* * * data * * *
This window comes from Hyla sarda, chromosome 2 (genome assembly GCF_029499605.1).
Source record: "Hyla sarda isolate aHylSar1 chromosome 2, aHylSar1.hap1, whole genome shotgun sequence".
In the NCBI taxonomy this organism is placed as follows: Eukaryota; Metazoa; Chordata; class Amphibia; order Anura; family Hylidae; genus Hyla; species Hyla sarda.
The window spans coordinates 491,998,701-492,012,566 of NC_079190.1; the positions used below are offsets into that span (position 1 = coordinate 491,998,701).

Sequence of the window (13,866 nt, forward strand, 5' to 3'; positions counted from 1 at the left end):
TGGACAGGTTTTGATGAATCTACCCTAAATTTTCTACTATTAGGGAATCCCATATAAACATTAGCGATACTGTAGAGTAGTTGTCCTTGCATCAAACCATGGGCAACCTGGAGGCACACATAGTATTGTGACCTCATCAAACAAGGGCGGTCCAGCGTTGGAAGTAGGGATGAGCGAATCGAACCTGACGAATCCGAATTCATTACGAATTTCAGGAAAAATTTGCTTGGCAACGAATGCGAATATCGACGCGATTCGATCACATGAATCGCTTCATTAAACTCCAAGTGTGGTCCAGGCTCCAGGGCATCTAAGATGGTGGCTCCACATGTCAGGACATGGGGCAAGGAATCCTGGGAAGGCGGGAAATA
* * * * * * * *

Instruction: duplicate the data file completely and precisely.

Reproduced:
This window comes from Hyla sarda, chromosome 2 (genome assembly GCF_029499605.1).
Source record: "Hyla sarda isolate aHylSar1 chromosome 2, aHylSar1.hap1, whole genome shotgun sequence".
In the NCBI taxonomy this organism is placed as follows: Eukaryota; Metazoa; Chordata; class Amphibia; order Anura; family Hylidae; genus Hyla; species Hyla sarda.
The window spans coordinates 491,998,701-492,012,566 of NC_079190.1; the positions used below are offsets into that span (position 1 = coordinate 491,998,701).

Sequence of the window (13,866 nt, forward strand, 5' to 3'; positions counted from 1 at the left end):
TGGACAGGTTTTGATGAATCTACCCTAAATTTTCTACTATTAGGGAATCCCATATAAACATTAGCGATACTGTAGAGTAGTTGTCCTTGCATCAAACCATGGGCAACCTGGAGGCACACATAGTATTGTGACCTCATCAAACAAGGGCGGTCCAGCGTTGGAAGTAGGGATGAGCGAATCGAACCTGACGAATCCGAATTCATTACGAATTTCAGGAAAAATTTGCTTGGCAACGAATGCGAATATCGACGCGATTCGATCACATGAATCGCTTCATTAAACTCCAAGTGTGGTCCAGGCTCCAGGGCATCTAAGATGGTGGCTCCACATGTCAGGACATGGGGCAAGGAATCCTGGGAAGGCGGGAAATA